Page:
What’s Old is New Again: Digital Glass Ceiling

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When you think of gizmos, gadgets and Microsoft Windows, the first thing that probably comes to mind is a white male geek. It’s a common stereotype that a white male geek or some male technologically-savvy Asian will have far superior knowledge and involvement in technological fields than others. However, that may not be the case, as studies by the Pew Research Center for the People and the Press show that women actually outnumber men when it comes to use of the Internet.

That doesn’t stop technological fields, however, in social media and computer sciences from following a very strict gender line in deciding who knows more about technology. Unfortunately for women, the majority of tech fields still view male poindexters as a much superior brand of expert than women. In fact, according to an article for Fast Company, women only make up as much as 20 percent of panelists at major tech conferences and even fewer are asked to be keynote speakers. To put it bluntly, women are not as highly visible in tech fields as men.

That is not to say, however, that women are fundamentally incapable of becoming leaders in this industry. There is no real evidence to suggest this. So if women are just as capable as men, why are they hitting what many are calling a digital glass ceiling in the technological fields?

The first thing to realize is that while women may be just as capable of succeeding in technological fields, they may not have the right tools to overtake men. Fast Company’s expert blogger Allyson Kapin suggested that because the Pew studies show that women outnumber men on the Internet, there are arguably just as many women with expertise in the technological and computer science fields. This is a false assumption. The reason women aren’t being selected as major panelists at tech conferences is because there simply aren’t enough women with expertise.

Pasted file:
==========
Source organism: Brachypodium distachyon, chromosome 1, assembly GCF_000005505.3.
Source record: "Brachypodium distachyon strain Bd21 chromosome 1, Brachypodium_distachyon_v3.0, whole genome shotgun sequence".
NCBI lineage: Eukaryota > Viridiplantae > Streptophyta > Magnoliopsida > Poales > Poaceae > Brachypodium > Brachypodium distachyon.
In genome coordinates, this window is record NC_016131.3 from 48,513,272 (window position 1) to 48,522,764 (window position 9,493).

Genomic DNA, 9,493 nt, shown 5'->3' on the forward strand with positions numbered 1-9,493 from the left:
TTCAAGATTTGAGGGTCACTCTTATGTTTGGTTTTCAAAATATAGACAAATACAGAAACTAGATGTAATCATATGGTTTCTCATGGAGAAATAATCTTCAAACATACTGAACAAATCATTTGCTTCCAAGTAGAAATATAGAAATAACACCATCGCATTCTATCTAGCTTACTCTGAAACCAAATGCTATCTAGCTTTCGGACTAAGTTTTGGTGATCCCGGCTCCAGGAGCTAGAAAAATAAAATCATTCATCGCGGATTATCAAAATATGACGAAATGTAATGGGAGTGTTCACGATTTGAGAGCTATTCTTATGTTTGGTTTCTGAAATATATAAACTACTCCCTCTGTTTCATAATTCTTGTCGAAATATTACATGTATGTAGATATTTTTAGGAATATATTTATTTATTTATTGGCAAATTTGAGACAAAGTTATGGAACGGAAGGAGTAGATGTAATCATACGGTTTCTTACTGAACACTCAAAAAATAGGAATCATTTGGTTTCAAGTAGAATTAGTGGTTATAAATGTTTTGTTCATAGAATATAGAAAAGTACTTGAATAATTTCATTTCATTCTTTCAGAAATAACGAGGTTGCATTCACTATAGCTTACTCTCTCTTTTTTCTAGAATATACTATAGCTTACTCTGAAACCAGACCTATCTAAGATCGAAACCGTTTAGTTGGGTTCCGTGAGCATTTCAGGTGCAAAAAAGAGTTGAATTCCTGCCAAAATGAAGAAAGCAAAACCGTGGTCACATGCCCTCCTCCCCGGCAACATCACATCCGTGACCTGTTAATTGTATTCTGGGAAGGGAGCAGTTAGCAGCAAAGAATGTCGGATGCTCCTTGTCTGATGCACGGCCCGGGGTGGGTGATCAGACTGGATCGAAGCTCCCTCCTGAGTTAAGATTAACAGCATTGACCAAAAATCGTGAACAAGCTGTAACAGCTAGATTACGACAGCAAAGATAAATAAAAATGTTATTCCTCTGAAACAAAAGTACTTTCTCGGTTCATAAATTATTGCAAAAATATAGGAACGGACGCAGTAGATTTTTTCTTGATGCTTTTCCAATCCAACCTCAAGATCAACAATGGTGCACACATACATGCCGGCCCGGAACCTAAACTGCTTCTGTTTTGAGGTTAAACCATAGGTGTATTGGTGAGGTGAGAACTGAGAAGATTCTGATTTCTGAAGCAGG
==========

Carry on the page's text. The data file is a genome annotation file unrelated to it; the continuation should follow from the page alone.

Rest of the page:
According to the National Science Foundation, only 22 percent of declared computer science majors are women. If there continues to be such a small proportion of women taking on computer majors, then women will not make a significant impact in technological and computer science fields. Representation at the most basic level needs to change if women are going to have any chance of being esteemed as experts in technology.

But what about the women who are in the computer field, especially social marketing? Social marketing needs substantially less expertise than other tech fields. Essentially what the field consists of is advertising on the Internet. So what is keeping these women from hitting the digital ceiling?

Are men to blame? No, that is too easy of a scapegoat. While men do further the stereotypes of women on the Internet to an extent, and do mercilessly dominate the computer fields, women should not use men as the whipping boy in this situation. Kapin suggested in her blog post that women themselves are to blame for their lack of influence in the technological field, despite outnumbering men on the Internet. Here, she is absolutely correct.

The idea doesn’t necessarily suggest that women brought their current situation upon themselves but rather that they are the ones who are doing nothing to fix it. It is necessary for women to do a number of things to break this digital glass ceiling.

The first is to get interested in computers and technology. Women cannot continue to graduate such a small part of their population as computer majors if they want any chance of influencing technological fields. How can women expect to be viewed as experts in a field where they have no expertise?

The second major thing women need to do is make themselves visible in the tech fields. Women need to promote themselves aggressively to overcome the boundary between themselves and men. This means getting their name out to the public by posting articles, continuous blogging, showcasing their critical analysis and industry predictions —basically whatever it takes to be regarded as an expert in the tech fields.

Finally, women are going to have to toughen themselves up for rejection. Breaking this boundary is not going to be easy by any means. Women need to understand that just because they get rejected or because things aren’t changing immediately, it does not mean breaking the digital ceiling is impossible; all that is needed is hard work and a little bit of optimism. Who knows, maybe women will someday outnumber men in the technological field as well.

Neil Thakor is a first-year political science major. He can be reached at nthakore@uci.edu.

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